Supermarket giant Tesco gave its rivals more food for thought after revealing that it achieved another powerful sales performance over Christmas.

The UK's biggest supermarket chain said same-store sales excluding petrol transactions were 5.7 per cent higher in the seven weeks to January 7, up from 5.5 per cent in the previous three months and in line with City forecasts.

The improvement came despite better performances from Sainsbury's and Morrisons over the festive period.

Tesco said its premium Tesco Finest range sold particularly well, while it continued to benefit from non-food sales with home entertainment, electronics, clothing, toys and gifts performing strongly.

Total UK sales were 10.1 per cent higher including the impact of new stores, and this figure rose to 11.5 per cent once international sales were added in.

The more closely watched same-store figure was lower than the 6.7 per cent seen at the start of 2005, but reflects the resurgence of Sainsbury's, the early signs of recovery at Morrisons and the price-cutting tactics of second-placed chain Asda.

Unlike Sainsbury's, which recently posted growth of 5.2 per cent for Christmas, Tesco was up against testing comparatives with the same period a year earlier.

The firm said in a statement: "Tesco has delivered strong growth and record sales over the Christmas and New Year period."

Finance director Andrew Higginson said: "We are delighted that, with the fantastic performance we had last year, we have held on to those gains. To have remained the best performer of the top four is pretty pleasing."

Although consumers had been cautious in recent times, he said they had "treated themselves" over Christmas.

He added that once again the outlook was for a more cautious customer.

Responding to the threat posed by rivals like Asda lowering prices, he said: "It's more of the same - we've had this for years."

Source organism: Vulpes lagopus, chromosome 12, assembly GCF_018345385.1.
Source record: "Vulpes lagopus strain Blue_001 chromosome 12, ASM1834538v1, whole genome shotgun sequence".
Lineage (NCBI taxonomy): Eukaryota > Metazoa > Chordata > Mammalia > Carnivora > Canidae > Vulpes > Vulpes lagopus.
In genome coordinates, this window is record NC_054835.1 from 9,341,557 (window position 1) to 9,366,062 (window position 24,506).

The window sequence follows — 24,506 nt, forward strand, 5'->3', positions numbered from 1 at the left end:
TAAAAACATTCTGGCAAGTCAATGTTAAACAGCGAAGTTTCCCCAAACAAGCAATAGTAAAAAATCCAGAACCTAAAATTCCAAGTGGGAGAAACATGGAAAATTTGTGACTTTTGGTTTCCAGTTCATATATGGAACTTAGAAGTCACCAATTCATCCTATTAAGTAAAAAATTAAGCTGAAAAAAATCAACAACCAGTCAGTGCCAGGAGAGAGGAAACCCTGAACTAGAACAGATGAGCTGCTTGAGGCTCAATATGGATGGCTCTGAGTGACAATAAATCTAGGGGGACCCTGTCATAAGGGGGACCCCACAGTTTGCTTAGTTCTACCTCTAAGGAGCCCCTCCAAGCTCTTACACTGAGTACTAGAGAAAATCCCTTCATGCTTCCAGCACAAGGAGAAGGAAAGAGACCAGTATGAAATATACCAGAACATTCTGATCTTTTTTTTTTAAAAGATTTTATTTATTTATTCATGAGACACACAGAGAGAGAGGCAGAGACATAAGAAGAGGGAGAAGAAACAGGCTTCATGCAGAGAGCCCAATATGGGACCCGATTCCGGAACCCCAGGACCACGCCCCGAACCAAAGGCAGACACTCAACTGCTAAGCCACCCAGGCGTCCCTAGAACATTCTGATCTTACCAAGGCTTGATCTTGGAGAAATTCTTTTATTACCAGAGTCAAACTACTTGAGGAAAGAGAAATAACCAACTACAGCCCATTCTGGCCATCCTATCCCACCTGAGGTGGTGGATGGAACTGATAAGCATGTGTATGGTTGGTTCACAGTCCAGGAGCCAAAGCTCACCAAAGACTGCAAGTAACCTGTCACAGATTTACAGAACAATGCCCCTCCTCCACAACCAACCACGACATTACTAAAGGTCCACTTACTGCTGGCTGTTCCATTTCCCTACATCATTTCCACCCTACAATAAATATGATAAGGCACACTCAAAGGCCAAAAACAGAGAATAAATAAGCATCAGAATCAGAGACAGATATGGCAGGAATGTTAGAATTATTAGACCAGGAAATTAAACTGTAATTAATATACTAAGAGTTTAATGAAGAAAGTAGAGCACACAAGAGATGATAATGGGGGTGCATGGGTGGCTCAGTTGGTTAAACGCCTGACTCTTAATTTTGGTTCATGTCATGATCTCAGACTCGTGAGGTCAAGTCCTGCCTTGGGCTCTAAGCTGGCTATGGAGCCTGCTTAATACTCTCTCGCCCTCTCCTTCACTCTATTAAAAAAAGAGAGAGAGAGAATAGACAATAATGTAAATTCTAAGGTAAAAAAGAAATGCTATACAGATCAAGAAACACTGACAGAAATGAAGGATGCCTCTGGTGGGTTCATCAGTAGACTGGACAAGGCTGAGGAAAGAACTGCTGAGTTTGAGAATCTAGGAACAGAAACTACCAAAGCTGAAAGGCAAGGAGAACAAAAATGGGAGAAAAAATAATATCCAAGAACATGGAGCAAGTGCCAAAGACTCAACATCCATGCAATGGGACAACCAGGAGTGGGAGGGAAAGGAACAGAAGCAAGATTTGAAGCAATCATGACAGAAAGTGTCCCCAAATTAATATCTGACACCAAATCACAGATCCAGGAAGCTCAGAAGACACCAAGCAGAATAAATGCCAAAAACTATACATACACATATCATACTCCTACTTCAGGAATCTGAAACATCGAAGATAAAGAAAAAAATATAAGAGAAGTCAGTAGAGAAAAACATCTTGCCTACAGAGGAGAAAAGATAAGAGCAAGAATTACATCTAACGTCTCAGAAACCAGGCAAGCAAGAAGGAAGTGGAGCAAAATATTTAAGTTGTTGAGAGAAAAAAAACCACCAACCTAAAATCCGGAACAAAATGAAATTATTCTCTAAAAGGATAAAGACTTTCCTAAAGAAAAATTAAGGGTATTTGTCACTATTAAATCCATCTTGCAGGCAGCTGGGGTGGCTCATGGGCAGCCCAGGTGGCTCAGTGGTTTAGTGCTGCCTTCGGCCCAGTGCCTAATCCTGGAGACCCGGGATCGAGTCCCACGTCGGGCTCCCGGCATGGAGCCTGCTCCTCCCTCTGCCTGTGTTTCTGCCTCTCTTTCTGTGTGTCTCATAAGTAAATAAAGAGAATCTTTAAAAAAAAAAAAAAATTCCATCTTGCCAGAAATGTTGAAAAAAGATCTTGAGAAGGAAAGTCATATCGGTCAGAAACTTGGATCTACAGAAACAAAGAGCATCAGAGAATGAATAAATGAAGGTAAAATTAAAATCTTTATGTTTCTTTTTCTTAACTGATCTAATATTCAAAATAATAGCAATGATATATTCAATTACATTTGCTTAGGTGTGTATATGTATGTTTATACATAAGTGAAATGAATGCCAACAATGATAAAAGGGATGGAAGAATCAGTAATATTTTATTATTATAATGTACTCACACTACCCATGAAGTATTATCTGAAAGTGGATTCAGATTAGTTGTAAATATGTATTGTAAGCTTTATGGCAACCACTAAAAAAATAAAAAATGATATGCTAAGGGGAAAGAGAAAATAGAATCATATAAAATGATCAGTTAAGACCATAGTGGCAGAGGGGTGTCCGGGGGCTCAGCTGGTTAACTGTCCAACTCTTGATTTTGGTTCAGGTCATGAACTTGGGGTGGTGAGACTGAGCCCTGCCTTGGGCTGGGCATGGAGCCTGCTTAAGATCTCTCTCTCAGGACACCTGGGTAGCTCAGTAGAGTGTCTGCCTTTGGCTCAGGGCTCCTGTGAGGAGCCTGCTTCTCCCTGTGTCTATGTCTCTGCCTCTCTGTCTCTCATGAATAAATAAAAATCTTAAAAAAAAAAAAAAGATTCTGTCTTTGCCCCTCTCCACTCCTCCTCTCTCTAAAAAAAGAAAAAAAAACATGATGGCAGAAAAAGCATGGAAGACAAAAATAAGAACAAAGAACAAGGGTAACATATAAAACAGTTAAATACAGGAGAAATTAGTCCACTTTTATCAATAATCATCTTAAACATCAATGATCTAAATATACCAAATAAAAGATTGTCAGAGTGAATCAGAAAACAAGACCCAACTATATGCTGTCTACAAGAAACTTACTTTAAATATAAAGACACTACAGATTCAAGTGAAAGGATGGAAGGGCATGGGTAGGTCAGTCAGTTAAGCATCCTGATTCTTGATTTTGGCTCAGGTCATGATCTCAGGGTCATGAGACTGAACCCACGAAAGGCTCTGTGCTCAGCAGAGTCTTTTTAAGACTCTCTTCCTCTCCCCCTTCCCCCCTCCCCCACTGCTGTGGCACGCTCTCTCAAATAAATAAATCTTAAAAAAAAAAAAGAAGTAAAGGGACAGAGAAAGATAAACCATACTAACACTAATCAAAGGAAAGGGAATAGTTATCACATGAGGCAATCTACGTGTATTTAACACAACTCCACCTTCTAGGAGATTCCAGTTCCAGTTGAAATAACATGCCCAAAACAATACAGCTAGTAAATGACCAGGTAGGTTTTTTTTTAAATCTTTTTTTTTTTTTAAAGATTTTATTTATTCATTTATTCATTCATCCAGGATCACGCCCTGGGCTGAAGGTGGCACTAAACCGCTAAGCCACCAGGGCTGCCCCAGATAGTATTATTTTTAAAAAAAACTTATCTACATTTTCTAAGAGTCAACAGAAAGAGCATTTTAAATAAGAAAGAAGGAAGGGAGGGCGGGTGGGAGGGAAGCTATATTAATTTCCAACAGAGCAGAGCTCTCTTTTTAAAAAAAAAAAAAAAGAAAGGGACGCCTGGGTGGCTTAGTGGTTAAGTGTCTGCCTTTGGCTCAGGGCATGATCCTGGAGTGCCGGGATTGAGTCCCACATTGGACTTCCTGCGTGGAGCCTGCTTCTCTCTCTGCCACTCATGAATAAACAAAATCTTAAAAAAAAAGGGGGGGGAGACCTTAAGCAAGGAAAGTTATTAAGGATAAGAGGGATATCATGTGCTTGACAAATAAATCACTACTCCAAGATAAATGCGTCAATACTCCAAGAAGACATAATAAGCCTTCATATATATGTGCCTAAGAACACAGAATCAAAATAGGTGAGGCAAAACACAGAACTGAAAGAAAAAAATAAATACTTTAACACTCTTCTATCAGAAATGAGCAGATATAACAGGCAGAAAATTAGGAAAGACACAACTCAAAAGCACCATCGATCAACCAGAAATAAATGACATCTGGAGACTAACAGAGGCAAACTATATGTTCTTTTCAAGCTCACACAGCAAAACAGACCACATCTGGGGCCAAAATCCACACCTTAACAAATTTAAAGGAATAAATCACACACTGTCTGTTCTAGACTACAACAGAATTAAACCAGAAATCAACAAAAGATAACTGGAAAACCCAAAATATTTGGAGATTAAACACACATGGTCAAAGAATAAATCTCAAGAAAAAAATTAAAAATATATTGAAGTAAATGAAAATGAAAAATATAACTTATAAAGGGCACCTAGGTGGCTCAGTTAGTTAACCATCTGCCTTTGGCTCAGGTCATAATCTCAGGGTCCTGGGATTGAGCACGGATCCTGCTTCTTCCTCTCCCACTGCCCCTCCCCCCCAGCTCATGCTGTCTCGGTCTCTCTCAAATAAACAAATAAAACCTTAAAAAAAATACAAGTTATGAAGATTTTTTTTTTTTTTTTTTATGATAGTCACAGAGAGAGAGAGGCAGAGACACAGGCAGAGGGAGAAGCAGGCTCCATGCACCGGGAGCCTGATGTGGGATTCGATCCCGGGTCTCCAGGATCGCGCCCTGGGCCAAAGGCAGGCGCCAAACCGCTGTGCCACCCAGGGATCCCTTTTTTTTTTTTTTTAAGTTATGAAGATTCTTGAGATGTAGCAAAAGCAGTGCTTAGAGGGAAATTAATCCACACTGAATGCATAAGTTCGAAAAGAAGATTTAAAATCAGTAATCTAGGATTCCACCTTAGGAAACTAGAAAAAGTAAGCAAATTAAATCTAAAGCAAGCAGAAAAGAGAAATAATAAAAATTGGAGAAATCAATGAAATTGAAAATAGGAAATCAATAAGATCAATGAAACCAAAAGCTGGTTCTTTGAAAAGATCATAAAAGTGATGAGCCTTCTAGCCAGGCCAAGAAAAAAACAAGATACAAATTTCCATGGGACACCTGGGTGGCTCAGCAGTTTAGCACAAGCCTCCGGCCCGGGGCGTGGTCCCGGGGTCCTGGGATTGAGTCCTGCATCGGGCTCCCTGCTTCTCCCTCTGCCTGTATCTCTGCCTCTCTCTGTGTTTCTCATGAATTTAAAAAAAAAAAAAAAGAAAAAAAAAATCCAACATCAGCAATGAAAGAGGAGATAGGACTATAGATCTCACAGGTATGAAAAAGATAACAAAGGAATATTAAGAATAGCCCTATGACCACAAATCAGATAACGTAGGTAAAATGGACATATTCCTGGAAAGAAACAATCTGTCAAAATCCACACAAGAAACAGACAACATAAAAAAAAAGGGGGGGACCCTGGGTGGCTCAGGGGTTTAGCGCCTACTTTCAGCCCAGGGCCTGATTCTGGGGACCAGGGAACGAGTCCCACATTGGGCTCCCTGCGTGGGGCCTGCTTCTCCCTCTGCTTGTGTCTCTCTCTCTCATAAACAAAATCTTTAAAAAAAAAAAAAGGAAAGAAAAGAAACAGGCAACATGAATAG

Tesco continued its drive to lower prices for customers, meaning prices were 1.5 per cent lower than last year - broadly the same as during the previous quarter. However, this figure included the impact of moderating petrol prices.

Investment bank Goldman Sachs claimed in a report last week that Asda had continued to succeed in undercutting Tesco on prices and had made the deepest price cuts in the supermarket sector during January.

It claimed Asda was at least two per cent cheaper than Tesco in areas such as drinks, pasta, prepared food and beauty products - although Tesco was still more competitive on cakes, cereals and fresh meat.

But some some City experts refused to be sated and expressed disappointment at the international sales increase of 16.1 per cent, which compared with a 23 per cent rise for the quarter to November 19.

Analyst Andrew Fowler, at Merrill Lynch, said there was "no surprisingly good news" outside the UK.

He believed currency changes only accounted for half of the slowing in international sales.

He said: "With space growth picking up, we'd say there's been a clear like-for-like slowdown."

More than half of Tesco's retail space is outside the UK, with over 100,000 staff employed in its international operations.

Analyst Jonathan Pritchard of Oriel Securities, who has a 'reduce' rating on the stock, described the food sales performance as just the fourth-best among the top grocers.

"They are showing good growth on growth and we should never be churlish of growth on growth.

"It's still very, very good trading, just not quite as exciting as the market was expecting."